When I was growing up, my family always watched the Jerry Lewis Telethon on Labor Day weekend (confession-not really because of muscular dystrophy, but because there were only three or four channels to watch).  We tuned in to check out various performers and entertainment and made sure we watched the end of the show to see how tired Jerry looked after staying up all night.  We thought it was really cool and crazy that he didn’t go to bed all night long.  We watched him sing at the end of the show on Labor Day evening as every year they showed record breaking dollars donated.  Jerry always got emotional and cried while singing his closing song and he looked all disheveled with bags under his eyes, shirt untucked, hair a mess–we loved to make fun of him in our immature kid-style way.

One year, we decided to help raise some money for MD.  We took our red wagon and went knocking on doors in the neighborhood asking people if they had empty pop bottles that they could give us to return to the store for the deposit refund to raise money for MD.  When our wagon was full, we pulled it home and transferred the bottles to the back of the station wagon and went out to more neighbors.  When the station wagon was full, mom or dad drove us to the grocery store where we cashed in the bottles then we would go back home and repeat.  At the end of the day, we donated our daily profits to MDA.  We did this for years and I think of it fondly every Labor Day weekend.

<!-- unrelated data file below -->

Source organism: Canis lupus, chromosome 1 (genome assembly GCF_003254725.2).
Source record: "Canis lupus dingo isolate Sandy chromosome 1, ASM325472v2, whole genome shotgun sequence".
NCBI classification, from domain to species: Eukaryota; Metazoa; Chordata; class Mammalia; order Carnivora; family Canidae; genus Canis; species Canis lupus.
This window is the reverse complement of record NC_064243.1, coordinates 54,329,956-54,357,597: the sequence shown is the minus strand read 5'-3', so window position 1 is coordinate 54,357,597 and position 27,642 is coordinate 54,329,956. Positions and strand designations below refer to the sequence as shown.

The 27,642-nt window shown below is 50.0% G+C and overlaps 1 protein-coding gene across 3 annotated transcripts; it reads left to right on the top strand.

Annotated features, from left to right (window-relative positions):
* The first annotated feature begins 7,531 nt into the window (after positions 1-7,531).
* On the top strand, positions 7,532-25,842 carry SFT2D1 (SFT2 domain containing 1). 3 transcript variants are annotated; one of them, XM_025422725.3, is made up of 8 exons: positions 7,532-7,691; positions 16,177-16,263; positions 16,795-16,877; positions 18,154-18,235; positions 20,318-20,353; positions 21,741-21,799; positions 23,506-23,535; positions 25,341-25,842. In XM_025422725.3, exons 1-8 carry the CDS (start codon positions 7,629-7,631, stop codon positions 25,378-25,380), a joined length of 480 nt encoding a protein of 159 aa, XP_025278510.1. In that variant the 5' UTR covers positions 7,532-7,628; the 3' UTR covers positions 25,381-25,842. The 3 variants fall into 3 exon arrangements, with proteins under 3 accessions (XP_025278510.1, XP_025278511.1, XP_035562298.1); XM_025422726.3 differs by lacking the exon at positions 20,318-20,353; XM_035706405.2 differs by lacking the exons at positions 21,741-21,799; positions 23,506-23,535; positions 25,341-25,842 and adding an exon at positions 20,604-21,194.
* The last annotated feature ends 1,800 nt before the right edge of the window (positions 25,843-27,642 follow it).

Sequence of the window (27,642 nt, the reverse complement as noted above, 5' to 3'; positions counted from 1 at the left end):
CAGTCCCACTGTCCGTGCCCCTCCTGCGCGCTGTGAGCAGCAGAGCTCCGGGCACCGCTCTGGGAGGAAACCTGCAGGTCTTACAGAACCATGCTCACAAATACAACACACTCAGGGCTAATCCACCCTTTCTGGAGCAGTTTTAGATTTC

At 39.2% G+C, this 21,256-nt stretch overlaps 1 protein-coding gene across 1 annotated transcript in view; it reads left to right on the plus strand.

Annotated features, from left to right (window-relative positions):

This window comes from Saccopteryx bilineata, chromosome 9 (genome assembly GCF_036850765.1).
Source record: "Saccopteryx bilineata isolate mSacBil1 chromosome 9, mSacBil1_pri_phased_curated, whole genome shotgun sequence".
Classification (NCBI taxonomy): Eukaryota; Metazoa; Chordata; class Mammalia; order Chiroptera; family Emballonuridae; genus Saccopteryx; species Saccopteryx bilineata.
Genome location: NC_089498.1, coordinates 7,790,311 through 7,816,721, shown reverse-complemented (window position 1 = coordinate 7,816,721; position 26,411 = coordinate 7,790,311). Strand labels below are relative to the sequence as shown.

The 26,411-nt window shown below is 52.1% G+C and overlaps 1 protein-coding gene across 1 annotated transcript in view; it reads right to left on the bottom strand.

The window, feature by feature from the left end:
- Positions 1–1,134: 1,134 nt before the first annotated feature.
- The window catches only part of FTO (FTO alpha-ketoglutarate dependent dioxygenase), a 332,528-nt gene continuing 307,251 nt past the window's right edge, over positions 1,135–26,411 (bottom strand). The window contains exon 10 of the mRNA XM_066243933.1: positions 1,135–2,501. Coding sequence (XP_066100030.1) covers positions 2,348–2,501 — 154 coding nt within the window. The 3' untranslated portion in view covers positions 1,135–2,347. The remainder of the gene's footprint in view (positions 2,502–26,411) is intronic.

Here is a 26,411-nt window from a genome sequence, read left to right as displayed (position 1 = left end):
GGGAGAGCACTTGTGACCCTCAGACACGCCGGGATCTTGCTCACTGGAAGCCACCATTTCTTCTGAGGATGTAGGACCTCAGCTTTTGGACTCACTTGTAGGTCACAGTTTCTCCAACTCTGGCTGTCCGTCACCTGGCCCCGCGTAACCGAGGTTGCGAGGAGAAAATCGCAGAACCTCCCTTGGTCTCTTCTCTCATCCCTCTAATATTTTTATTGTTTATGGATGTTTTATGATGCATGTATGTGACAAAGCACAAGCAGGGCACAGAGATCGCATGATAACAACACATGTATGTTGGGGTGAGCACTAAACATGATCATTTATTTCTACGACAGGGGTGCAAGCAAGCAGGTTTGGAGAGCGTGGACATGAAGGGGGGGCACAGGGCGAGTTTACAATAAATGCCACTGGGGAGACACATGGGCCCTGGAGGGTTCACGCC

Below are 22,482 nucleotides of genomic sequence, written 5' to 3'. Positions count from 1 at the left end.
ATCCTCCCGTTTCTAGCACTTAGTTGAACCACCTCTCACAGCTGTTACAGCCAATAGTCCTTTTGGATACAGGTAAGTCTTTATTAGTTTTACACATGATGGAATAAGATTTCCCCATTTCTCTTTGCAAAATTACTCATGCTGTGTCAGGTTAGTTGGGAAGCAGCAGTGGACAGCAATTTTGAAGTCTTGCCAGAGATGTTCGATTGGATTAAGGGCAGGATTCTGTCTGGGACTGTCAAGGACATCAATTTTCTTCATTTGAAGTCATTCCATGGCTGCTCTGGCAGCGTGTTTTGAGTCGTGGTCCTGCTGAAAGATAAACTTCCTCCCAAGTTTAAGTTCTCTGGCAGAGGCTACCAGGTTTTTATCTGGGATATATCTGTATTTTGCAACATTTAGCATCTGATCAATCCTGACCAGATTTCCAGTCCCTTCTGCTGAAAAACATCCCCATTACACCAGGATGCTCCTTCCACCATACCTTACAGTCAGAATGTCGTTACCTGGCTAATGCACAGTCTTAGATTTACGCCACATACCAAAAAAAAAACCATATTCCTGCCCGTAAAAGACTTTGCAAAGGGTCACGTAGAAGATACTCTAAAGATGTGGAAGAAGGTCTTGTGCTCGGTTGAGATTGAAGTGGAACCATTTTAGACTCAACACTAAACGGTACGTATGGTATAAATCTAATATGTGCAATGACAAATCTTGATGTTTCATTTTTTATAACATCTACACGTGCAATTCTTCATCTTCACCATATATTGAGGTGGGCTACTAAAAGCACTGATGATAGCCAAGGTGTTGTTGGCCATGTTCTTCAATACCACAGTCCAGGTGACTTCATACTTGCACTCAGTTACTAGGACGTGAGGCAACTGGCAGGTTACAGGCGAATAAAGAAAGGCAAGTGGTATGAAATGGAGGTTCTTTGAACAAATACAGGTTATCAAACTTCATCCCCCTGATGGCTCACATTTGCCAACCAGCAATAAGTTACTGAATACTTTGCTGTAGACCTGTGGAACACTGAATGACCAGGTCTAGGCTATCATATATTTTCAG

I now also think of you and your family on Labor Day.

I have not donated to MDA since I stopped collecting pop bottles.  Jerry Lewis inspired such a fun family activity and obviously brought great awareness to MD.  With Jerry Lewis’ passing this year, I thought it was a good time to make a donation.